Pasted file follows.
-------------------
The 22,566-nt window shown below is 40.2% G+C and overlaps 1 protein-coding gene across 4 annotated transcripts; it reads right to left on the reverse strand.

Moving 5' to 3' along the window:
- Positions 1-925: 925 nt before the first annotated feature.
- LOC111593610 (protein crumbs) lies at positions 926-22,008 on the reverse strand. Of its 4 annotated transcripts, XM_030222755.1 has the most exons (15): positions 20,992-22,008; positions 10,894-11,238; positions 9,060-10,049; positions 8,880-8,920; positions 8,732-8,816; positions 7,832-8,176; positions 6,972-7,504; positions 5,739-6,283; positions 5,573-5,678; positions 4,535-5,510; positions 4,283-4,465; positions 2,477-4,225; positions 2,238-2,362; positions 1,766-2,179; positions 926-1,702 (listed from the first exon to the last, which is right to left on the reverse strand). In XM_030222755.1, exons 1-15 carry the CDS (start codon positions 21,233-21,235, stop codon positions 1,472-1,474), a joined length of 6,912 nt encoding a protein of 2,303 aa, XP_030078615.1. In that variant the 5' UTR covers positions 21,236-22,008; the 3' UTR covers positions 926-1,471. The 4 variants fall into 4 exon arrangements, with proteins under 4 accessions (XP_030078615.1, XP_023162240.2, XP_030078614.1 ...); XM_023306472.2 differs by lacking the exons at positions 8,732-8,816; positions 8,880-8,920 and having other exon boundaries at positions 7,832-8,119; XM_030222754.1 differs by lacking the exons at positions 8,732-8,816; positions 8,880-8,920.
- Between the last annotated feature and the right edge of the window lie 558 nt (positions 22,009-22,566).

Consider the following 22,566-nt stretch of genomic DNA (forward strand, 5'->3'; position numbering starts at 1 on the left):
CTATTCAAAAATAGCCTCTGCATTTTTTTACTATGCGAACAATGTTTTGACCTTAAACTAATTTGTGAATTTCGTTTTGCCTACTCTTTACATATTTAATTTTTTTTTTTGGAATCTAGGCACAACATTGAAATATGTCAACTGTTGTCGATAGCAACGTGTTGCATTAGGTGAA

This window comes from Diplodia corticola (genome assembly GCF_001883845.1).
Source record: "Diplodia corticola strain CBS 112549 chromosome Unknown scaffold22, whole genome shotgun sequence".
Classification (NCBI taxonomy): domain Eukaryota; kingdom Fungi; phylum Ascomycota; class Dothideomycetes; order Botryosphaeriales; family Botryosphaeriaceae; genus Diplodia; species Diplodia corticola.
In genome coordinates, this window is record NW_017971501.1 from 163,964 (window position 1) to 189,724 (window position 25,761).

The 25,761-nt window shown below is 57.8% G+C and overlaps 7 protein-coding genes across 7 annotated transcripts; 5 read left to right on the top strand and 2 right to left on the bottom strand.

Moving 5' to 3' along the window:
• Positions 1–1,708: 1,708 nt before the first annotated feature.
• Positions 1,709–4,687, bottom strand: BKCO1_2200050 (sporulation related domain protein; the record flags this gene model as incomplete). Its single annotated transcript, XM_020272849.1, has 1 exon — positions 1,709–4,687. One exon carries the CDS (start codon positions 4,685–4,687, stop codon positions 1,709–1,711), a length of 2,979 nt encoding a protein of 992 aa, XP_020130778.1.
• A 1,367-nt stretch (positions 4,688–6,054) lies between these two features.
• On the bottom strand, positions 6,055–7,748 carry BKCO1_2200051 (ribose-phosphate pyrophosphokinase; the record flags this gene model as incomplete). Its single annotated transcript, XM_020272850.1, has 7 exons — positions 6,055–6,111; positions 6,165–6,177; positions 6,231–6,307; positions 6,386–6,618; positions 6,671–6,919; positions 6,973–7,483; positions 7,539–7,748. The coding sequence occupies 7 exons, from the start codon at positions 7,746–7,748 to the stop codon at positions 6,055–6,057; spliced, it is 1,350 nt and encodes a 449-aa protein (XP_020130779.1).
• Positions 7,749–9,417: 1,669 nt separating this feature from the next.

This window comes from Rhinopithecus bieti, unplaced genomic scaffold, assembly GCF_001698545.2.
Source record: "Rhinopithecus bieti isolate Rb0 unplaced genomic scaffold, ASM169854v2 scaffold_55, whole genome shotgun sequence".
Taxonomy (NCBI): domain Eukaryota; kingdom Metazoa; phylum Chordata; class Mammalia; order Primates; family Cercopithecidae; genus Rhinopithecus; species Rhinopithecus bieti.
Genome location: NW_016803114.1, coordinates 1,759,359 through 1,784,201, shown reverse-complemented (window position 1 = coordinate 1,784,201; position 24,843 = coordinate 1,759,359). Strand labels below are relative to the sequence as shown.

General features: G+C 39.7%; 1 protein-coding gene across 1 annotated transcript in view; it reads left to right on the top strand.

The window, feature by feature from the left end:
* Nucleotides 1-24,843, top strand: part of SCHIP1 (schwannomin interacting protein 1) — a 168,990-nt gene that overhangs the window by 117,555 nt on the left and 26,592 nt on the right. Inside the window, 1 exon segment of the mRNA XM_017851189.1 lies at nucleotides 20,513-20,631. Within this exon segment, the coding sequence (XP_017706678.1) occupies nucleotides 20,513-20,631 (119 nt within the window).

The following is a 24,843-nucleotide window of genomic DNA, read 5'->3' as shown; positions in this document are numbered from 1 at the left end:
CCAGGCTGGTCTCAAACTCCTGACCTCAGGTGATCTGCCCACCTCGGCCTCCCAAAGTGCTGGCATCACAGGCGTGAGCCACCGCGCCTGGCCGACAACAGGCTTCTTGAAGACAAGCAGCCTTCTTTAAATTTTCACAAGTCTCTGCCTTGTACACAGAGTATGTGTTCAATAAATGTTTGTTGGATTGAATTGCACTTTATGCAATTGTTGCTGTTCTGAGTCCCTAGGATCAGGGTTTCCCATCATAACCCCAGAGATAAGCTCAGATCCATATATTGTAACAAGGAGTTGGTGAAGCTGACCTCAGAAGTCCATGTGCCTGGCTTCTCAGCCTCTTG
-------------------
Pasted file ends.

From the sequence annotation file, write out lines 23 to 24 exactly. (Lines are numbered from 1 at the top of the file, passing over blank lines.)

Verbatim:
General features: G+C 39.7%; 1 protein-coding gene across 1 annotated transcript in view; it reads left to right on the top strand.

The window, feature by feature from the left end: